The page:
Buying a Winning Team
Facebook hurt more than a few people. That, however, does not mean it's a bad investment. The timing just was not right fresh off of a public offering few investors understood. With some context and a little patience, Facebook presents a compelling long-term story because it is more than a worldwide societal phenomenon.
Along similar lines, it's probably not a good idea to buy stock in a company simply because it owns or is associated with a sports franchise. Going long requires some context. If a beefy story surrounds the sports connection, buying the stock could make sense.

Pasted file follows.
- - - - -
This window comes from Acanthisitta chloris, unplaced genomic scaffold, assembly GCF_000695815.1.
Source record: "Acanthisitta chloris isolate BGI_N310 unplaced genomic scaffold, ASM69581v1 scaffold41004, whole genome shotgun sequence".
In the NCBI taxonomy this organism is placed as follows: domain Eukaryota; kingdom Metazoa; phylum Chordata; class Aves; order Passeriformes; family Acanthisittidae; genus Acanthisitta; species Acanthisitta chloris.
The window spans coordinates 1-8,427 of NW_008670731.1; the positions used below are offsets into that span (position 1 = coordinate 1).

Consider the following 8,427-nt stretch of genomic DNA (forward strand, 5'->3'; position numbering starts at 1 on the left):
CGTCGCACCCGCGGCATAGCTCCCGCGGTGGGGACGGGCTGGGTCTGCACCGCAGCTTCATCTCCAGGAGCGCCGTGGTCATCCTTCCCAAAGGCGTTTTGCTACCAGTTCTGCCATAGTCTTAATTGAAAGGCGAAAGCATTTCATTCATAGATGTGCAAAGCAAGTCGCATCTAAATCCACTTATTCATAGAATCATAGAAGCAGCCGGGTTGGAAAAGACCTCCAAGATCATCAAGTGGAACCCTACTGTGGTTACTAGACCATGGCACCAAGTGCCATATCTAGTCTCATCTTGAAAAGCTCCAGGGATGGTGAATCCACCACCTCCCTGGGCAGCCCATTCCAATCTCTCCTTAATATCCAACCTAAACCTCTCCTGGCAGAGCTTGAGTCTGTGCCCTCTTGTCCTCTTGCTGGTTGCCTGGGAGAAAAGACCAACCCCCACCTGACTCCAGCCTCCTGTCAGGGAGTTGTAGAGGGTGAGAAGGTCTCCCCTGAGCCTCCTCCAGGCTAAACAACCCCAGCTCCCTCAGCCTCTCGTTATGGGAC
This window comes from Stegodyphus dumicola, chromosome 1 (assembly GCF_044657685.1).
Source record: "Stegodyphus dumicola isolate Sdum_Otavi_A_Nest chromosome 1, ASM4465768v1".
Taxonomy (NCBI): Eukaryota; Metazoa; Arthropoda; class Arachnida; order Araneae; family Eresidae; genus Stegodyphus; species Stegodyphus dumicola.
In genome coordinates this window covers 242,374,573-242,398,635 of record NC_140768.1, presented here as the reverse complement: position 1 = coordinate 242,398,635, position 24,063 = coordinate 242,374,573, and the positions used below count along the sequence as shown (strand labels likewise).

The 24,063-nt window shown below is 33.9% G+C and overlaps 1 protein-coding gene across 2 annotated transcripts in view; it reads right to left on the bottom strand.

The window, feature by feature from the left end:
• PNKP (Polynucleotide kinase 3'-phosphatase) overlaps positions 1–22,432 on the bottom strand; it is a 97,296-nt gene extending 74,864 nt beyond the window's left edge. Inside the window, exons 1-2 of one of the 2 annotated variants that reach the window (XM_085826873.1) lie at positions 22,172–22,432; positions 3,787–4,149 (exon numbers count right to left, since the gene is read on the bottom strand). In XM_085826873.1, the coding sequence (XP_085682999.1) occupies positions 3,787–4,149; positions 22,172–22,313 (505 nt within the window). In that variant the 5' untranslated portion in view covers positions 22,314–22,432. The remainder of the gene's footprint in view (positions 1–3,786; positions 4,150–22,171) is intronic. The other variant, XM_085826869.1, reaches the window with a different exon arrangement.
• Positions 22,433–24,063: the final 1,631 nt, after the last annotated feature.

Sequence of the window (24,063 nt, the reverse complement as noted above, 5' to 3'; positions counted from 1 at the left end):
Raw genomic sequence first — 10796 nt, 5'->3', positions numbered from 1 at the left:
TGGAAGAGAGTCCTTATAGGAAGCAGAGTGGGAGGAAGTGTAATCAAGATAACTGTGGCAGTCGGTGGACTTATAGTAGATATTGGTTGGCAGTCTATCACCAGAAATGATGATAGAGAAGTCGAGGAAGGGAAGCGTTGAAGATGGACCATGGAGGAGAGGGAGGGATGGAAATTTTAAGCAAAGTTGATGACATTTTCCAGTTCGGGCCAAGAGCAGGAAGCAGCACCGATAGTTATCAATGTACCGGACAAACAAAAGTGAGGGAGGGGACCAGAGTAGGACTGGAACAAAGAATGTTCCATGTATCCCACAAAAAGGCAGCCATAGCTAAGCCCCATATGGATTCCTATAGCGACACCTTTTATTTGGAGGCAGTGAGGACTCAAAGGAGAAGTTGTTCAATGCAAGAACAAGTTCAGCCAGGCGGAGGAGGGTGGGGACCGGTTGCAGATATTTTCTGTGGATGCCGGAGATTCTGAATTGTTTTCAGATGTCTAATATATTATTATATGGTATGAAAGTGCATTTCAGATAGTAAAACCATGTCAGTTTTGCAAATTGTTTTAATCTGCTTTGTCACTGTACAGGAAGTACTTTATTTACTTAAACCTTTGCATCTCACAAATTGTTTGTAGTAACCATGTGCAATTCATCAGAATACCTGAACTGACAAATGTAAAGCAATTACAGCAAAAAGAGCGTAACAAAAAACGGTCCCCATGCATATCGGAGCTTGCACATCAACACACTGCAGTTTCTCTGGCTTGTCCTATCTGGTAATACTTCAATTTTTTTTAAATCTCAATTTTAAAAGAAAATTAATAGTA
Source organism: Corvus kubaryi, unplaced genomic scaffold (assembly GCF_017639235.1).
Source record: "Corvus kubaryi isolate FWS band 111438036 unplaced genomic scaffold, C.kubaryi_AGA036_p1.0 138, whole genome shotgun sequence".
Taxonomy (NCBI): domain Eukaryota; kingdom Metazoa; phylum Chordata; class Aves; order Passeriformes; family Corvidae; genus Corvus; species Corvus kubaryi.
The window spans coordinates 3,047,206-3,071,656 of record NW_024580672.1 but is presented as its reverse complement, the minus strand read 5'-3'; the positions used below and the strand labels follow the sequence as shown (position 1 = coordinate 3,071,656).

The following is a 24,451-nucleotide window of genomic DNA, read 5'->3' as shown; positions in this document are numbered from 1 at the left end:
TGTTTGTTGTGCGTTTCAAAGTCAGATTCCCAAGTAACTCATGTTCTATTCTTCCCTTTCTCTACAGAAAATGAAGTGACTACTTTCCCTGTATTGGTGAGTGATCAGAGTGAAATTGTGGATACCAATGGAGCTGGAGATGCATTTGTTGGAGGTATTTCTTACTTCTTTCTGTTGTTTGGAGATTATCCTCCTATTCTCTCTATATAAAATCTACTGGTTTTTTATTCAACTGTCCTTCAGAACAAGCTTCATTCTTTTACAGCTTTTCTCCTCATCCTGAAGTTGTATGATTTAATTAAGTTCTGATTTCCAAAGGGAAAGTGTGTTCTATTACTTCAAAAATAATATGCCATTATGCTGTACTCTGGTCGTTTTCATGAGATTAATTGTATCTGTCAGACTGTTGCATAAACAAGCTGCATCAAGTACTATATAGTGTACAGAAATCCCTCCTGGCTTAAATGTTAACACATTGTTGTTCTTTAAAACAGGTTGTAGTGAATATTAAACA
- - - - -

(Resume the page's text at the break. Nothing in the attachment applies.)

For the last year or so, I have beaten the bullish drum for two Canadian media and telecom stocks -- Rogers Communications(RCI) and BCE(BCE) . Several sides of beef envelop the near- and long-term narratives of both companies.
In a nutshell, the Canadian government allows Rogers and Bell to dominate the nation's telecommunications industry. It also permits joint and/or cross-ownership, by Rogers and Bell, of the country's most valuable sports, entertainment and media franchises.
Of all of the assets under the Rogers or Bell purview, the biggest are, without question, their media properties (in sports, Rogers owns regional sports networks across Canada, while Bell owns a majority of The Sports Network); their respective cable, satellite, fiber-optic and IP content delivery systems and platforms; and their joint-ownership/majority stake in the National Hockey League's most valuable franchise, the Toronto Maple Leafs.